Margaretta Township farmer Brian Sutorius is riding the wave of corn, wheat and soybean prices. "You get while the getting's good," he said.
As the economy slows, agriculture is in the midst of a boom.
Wheat doubled in value from a year ago to about $10 per bushel. Corn and soybeans also doubled in price from two years ago to today's value of $5.11 and $13.16 per bushel, respectively.
In 2007, the country's net income for agricultural products reached about $90 billion -- a nearly $8 billion increase from 2006, said Rocky Black, a senior policy director of the Ohio Farm Bureau Federation.
"We're producing more acres of corn and soybeans because there's profit to be made," Black said. "If the trend continues, it could be very positive for agriculture."
Black said prices have steadily increased for the past decade.
Sutorius farms about 900 acres in Margaretta Township.
"When pricing is like this, it's a good year," he said. "It should be a fun year. It's going to be one that'll be talked about for a while."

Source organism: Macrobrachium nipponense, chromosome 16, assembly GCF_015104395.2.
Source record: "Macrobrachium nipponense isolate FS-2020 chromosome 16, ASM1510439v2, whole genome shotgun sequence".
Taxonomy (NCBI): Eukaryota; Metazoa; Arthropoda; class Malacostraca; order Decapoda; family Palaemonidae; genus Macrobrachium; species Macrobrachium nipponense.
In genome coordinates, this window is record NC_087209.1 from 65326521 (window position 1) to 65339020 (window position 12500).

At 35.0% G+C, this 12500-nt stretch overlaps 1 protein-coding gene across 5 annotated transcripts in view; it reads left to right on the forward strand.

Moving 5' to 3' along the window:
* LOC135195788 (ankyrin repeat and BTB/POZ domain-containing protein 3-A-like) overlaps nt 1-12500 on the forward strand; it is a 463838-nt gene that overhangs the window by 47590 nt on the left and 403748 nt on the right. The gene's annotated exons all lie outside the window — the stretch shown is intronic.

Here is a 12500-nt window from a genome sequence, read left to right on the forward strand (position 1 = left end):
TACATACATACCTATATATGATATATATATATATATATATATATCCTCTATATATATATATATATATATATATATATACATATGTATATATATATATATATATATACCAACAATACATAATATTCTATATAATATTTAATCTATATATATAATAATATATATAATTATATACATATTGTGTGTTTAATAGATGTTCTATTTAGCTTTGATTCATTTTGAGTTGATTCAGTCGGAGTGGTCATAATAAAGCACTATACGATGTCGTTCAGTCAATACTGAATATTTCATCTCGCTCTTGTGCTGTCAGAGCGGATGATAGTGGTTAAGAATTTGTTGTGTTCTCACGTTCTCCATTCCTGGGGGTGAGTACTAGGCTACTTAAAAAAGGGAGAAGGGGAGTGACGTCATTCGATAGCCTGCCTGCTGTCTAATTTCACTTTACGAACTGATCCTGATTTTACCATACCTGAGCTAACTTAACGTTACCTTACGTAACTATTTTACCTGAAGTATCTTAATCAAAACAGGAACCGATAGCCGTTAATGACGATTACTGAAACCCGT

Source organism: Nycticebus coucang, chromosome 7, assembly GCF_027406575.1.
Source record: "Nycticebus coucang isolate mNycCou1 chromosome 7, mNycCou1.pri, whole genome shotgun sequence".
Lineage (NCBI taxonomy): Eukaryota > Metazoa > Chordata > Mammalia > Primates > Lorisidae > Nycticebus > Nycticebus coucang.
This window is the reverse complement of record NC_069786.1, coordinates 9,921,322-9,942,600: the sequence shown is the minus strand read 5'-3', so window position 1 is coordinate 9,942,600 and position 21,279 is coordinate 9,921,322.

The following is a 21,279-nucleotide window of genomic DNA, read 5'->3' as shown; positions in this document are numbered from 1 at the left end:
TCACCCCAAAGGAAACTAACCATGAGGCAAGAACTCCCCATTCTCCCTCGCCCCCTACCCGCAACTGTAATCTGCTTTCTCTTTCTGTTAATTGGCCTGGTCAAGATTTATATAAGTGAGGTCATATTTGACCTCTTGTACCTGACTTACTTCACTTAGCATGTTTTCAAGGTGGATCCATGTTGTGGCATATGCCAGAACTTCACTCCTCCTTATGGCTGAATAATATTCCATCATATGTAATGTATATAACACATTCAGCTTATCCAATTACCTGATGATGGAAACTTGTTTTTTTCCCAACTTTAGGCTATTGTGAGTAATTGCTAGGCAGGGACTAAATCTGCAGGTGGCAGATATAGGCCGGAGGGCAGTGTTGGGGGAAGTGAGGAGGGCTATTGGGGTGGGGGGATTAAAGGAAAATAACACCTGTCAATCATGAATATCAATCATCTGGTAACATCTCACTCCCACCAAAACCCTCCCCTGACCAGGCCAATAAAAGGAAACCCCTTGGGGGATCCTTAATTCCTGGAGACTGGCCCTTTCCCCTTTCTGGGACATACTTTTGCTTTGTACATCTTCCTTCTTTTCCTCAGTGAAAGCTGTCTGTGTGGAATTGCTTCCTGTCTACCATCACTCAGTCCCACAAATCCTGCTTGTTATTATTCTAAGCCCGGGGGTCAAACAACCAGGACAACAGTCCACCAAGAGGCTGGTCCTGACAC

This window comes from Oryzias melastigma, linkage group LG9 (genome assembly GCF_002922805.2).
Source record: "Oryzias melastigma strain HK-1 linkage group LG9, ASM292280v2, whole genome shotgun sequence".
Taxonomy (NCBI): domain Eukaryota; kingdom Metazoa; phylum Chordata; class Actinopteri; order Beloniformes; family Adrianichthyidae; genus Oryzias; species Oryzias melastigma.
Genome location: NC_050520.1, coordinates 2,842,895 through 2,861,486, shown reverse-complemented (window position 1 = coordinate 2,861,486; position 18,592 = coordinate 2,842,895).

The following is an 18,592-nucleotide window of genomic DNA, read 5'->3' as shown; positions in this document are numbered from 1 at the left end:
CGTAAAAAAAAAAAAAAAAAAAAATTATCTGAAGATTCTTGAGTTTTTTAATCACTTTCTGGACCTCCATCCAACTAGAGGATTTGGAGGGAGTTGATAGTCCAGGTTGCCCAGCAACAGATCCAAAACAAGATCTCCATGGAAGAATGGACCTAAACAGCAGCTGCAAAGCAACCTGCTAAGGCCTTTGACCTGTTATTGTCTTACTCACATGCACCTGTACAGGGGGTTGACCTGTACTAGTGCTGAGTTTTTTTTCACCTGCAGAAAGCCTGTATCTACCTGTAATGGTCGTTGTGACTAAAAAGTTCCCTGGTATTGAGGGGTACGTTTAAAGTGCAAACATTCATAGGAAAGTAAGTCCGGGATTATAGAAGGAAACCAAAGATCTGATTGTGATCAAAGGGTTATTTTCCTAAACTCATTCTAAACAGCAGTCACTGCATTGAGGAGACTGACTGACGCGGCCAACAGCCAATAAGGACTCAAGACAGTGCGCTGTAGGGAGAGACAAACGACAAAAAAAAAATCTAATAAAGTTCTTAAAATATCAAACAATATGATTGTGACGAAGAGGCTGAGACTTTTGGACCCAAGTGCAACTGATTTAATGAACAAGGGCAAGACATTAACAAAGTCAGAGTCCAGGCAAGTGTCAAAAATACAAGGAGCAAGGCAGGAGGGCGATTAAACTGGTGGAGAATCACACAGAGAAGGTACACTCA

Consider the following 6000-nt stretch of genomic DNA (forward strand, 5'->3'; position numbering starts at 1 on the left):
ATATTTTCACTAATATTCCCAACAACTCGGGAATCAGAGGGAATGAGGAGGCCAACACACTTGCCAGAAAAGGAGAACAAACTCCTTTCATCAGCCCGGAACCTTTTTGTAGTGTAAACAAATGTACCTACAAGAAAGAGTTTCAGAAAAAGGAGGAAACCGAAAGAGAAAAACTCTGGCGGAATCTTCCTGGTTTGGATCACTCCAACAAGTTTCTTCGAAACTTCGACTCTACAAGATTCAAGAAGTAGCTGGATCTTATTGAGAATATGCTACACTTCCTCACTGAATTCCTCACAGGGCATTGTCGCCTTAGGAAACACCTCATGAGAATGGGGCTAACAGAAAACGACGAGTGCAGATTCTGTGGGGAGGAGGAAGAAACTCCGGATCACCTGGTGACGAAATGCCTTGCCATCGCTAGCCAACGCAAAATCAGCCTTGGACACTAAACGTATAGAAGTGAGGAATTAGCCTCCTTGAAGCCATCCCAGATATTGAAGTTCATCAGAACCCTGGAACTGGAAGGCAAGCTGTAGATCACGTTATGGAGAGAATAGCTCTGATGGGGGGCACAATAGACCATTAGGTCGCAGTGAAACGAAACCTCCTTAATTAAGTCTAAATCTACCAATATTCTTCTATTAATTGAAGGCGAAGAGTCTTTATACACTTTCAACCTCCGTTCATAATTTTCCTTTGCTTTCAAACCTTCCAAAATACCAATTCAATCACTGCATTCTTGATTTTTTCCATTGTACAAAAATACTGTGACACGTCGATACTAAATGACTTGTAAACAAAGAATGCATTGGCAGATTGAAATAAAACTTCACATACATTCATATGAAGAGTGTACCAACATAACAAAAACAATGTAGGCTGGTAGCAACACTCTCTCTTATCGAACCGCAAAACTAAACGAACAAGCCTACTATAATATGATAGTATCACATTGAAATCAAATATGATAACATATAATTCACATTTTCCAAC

Soaring grain prices are partially due to the ethanol boom, said Mike Gastier, Ohio State University Extension agent for Huron County.
Ethanol, a renewable fuel, is often made from grain.
Farmers are planting more acres of corn because the ethanol boom has made corn more profitable. With lots of farmland devoted to corn, soybeans and wheat are scarcer and more in demand, Gastier said.
These prices could last for another year, but farmers should be cautious, said Joe Cornely, spokesman for Ohio Farm Bureau.
"What comes up, comes down," Cornely said. "Always has, probably always will. The difference is how long."
Economists are forecasting for 2008 a 25 to 35 percent increase in corn prices and a 23 to 25 percent increase in soybeans, Cornely said.
The problem with rising prices is production costs keep pace. Farmers will have to pay more for fertilizer and farm machinery, Cornely said.
"We're not saying it's doom and gloom, but neither are we saying it's the golden age in agriculture," Cornely said. "Like most times, it's somewhere in the middle."
Cornely said the grain prices will eventually go down as demand decreases.
Sandusky County farmer Andy Warner said the high prices are exciting and allow him to spend a little more on equipment.
"We've bought some new things, but at the same time, we know it won't last forever, so we're saving some, too," Warner said. "When this does crash, it could be ugly."
Sutorius, 37, has farmed for more than 20 years and said it's always a gamble.
"It could get a lot better or the bottom could fall out," he said. "I don't know what's going to happen. It's just a volatile time."